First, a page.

The night before my birthday this year, I lay in bed and shed a few burning tears while thinking about what I would write for this annual occasion. Typically my process for writing these birthday posts consists of reflecting over the past year and trying to find a simplified narrative of a) what happened and b) what I want next, but for this fifth consecutive post, I struggled with looking back on the year and finding words for what I wanted to say.
My twenty-second year was perfectly divided between the pre-COVID and COVID eras. When I try to remember the first half, a hazy dream-reel plays— I’m traveling, working, and everything is as normal as it can be. I’ve never seen my memories in third person the way I do with those ones. Then, in early March, we all know what happened. Suddenly, our lives became centered around adjusting to “unprecedented times” and learning to bake sourdough bread. I spent a few months at home and picked up some new hobbies. With the flexibility of working from home and inability to go anywhere else, I felt myself partly regress to my childhood self, who found endless activities to keep me occupied.
As the cycle of heightened unrest and everyday drudgery continued, time began to feel irrelevant, worthless. Summer came and passed. While adapting to the new circumstances, I began to numb out. I could no longer feel myself getting older or growing. We were all insects encased in resin, suspended in time.
The strangest thing about being in this type of era – the waiting-for-something-to-happen era – is that it makes us unwilling to admit that things have already happened as we’ve waited. It feels like we’re all trudging through a child’s video game, where the game only saves at certain checkpoints, and we keep hoping that our final destination (a vaccine) is around the next corner. But as we eagerly anticipate this appearance, we forget to acknowledge the things that we’ve encountered as significant or worthy. Because things stop feeling real in limbo, we have to work extra hard to make our actions and decisions feel authentic and valuable instead of automated and disingenuous.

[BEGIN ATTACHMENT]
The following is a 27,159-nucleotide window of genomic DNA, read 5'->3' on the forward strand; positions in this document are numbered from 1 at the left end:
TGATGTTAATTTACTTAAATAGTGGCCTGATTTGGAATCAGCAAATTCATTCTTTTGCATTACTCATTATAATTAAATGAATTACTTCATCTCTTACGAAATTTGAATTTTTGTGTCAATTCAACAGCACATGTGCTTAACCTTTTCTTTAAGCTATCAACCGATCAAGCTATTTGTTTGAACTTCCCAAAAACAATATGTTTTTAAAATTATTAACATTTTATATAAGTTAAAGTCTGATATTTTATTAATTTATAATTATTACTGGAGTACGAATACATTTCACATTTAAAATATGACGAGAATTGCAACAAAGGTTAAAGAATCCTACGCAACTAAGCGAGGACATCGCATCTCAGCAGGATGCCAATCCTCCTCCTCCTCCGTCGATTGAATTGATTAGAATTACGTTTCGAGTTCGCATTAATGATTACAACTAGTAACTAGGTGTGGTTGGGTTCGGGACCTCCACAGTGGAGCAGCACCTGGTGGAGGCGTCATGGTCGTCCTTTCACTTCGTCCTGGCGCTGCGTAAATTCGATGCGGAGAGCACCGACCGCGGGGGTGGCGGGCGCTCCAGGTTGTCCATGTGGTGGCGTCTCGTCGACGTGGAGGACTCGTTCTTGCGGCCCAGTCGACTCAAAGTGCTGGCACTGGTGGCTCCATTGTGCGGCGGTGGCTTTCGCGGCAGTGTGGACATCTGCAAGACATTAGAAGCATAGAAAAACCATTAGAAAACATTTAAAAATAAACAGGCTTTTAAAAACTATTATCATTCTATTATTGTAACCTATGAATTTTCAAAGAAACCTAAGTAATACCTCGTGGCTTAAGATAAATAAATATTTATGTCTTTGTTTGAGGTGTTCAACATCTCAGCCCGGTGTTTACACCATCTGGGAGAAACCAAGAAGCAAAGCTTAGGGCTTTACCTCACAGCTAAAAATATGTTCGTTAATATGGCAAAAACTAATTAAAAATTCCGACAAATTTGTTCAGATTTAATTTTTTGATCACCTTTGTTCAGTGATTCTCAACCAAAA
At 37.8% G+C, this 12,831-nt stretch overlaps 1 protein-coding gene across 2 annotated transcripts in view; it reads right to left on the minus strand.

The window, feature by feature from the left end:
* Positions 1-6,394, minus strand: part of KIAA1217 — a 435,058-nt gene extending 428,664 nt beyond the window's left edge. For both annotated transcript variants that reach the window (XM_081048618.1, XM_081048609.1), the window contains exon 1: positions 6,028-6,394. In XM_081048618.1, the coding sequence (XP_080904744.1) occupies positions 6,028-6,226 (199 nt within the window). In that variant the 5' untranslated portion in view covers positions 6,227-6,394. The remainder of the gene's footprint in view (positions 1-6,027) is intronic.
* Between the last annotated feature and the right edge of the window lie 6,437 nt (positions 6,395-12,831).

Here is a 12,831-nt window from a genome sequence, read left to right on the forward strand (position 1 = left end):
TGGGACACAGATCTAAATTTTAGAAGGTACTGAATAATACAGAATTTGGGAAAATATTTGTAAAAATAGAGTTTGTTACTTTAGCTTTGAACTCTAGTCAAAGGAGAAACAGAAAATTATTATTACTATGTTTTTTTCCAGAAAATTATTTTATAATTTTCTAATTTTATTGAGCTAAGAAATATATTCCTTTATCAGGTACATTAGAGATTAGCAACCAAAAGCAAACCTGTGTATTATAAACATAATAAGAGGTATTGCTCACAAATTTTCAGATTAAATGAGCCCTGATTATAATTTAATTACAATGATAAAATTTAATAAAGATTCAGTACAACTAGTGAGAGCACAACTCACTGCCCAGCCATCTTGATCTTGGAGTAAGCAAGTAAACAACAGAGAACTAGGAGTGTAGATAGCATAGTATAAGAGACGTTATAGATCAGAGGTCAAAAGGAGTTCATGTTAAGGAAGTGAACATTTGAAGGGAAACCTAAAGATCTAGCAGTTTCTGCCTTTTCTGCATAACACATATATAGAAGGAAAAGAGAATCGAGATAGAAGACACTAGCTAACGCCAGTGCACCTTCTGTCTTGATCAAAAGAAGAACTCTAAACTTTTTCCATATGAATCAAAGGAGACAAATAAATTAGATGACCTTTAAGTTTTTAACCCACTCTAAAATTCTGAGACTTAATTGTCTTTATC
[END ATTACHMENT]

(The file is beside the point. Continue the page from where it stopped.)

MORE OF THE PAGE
I also think we’re wrong to believe that the advent of the coronavirus vaccine will take us back to normal. I think this experience has taken us too far, and we cannot go back. This belief can apply on both personal and societal levels. On a personal scale, the pandemic recently led to the downturn of the company I worked for, and I no longer have a job there. For our society, I refuse to believe that after everything – 205,000 deaths, countless protests, the rise of activism both legitimate and performed – we can simply return to what we were before. I understand the desire to do so and see that impulse reflected in the state of our country’s politics and priorities, but I cannot accept the flat-out lie that a resolution to the novel coronavirus could heal all of the wounds that existed long before we had to stay at home.
More than ever, my birthday this year marked a turning point, the start of something new. I’m reassessing what I want and need in my professional and personal life, and I’m pursuing only the things that bring me value or fulfillment or simple joy. In a practical sense, I am unable to ever go back to who I was and what I was doing at this time last year. But on a more cerebral level, I doubt that I even want to. Twenty-three is solidly “adult”, uncomfortably close to mid-twenties. The past six months have convinced me that I must live as an adult beyond simply hosting dinner parties or baking pies. I hope to work on behalf of real people, effect meaningful change, and continue growing into someone I’d like to become.